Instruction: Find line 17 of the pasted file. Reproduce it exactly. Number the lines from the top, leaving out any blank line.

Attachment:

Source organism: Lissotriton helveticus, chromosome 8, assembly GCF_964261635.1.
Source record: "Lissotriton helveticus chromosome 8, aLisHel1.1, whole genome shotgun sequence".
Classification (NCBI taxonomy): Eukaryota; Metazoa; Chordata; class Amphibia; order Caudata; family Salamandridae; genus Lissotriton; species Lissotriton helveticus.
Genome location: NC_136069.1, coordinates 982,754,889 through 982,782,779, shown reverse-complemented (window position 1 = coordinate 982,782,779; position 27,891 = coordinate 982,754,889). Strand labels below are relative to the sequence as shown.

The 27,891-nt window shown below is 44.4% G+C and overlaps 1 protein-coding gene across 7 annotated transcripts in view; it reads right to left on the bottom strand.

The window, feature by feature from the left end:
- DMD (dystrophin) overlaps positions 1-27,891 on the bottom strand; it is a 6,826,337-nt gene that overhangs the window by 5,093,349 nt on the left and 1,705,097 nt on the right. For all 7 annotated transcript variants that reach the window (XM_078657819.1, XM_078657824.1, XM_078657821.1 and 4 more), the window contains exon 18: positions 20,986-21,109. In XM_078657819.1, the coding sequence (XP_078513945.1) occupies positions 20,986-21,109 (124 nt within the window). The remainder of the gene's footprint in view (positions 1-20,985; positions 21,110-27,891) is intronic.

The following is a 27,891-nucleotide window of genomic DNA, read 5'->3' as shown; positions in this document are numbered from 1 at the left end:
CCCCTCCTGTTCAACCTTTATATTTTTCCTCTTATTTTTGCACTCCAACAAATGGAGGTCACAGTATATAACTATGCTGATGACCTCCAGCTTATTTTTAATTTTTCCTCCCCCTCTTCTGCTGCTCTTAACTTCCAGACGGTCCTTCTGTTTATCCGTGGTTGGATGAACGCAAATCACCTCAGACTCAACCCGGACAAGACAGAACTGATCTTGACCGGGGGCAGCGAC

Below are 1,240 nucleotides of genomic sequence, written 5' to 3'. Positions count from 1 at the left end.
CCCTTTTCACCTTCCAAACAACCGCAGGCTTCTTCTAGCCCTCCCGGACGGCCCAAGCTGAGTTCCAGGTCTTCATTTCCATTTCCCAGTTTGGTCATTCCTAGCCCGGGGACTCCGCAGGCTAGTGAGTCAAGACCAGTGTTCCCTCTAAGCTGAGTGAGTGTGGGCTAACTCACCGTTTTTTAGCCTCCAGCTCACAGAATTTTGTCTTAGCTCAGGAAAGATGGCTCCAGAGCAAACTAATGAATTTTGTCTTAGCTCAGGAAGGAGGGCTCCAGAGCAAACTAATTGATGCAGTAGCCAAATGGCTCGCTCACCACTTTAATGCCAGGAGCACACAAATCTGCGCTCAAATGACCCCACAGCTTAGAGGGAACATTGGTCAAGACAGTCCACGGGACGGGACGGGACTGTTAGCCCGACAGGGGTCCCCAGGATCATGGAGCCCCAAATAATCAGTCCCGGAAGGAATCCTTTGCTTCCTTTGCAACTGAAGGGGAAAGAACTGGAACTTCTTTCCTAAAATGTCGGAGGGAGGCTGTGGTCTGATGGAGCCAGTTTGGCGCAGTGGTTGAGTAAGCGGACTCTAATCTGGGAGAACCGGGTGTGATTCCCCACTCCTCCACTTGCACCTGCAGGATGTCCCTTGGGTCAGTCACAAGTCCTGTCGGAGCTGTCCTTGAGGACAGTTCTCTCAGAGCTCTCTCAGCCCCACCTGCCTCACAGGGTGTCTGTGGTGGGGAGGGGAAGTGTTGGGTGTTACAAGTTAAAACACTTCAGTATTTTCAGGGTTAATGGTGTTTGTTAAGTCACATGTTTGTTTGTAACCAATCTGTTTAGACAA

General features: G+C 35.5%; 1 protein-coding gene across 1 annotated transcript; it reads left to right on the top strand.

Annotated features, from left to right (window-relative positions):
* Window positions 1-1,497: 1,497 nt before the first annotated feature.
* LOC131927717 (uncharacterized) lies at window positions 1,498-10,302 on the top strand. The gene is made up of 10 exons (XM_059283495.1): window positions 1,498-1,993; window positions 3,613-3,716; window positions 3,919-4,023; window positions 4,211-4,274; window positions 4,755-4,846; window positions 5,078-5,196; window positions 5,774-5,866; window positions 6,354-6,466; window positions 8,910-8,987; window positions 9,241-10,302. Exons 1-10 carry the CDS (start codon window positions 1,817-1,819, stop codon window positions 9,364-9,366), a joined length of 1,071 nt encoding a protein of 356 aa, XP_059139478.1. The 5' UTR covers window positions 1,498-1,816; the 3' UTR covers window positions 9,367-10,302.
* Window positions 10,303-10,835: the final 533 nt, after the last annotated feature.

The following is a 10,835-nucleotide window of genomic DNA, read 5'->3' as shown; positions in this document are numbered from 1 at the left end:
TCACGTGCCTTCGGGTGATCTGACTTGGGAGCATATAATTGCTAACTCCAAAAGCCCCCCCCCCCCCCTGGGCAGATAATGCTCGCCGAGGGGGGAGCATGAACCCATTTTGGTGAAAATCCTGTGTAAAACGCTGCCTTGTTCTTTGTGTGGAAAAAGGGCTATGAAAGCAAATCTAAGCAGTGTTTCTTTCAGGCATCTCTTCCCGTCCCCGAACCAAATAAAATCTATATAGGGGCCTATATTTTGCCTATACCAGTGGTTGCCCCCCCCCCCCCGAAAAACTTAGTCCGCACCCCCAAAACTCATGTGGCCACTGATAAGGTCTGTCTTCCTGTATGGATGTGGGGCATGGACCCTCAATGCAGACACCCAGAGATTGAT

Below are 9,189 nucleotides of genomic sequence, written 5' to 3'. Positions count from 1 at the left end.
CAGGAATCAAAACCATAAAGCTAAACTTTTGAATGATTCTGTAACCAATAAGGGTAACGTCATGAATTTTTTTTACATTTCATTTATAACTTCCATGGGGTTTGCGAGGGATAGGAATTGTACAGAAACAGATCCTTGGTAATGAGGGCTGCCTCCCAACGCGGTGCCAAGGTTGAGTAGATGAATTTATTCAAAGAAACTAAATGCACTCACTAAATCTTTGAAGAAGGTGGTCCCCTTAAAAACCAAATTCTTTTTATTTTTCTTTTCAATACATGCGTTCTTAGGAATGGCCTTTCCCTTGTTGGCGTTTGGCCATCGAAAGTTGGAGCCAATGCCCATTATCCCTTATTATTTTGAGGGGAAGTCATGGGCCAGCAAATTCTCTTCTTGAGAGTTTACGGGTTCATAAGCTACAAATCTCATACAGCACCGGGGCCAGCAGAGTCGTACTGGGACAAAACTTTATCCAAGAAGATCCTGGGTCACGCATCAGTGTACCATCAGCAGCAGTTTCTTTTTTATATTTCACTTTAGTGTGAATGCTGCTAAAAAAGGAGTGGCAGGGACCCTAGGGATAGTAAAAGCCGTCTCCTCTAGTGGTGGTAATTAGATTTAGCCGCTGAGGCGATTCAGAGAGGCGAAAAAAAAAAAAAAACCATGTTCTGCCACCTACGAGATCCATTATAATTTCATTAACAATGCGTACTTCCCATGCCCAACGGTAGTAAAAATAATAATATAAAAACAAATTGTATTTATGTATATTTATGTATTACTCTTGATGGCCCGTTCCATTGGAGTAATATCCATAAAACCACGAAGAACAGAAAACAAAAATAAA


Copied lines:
The following is a 10,835-nucleotide window of genomic DNA, read 5'->3' as shown; positions in this document are numbered from 1 at the left end: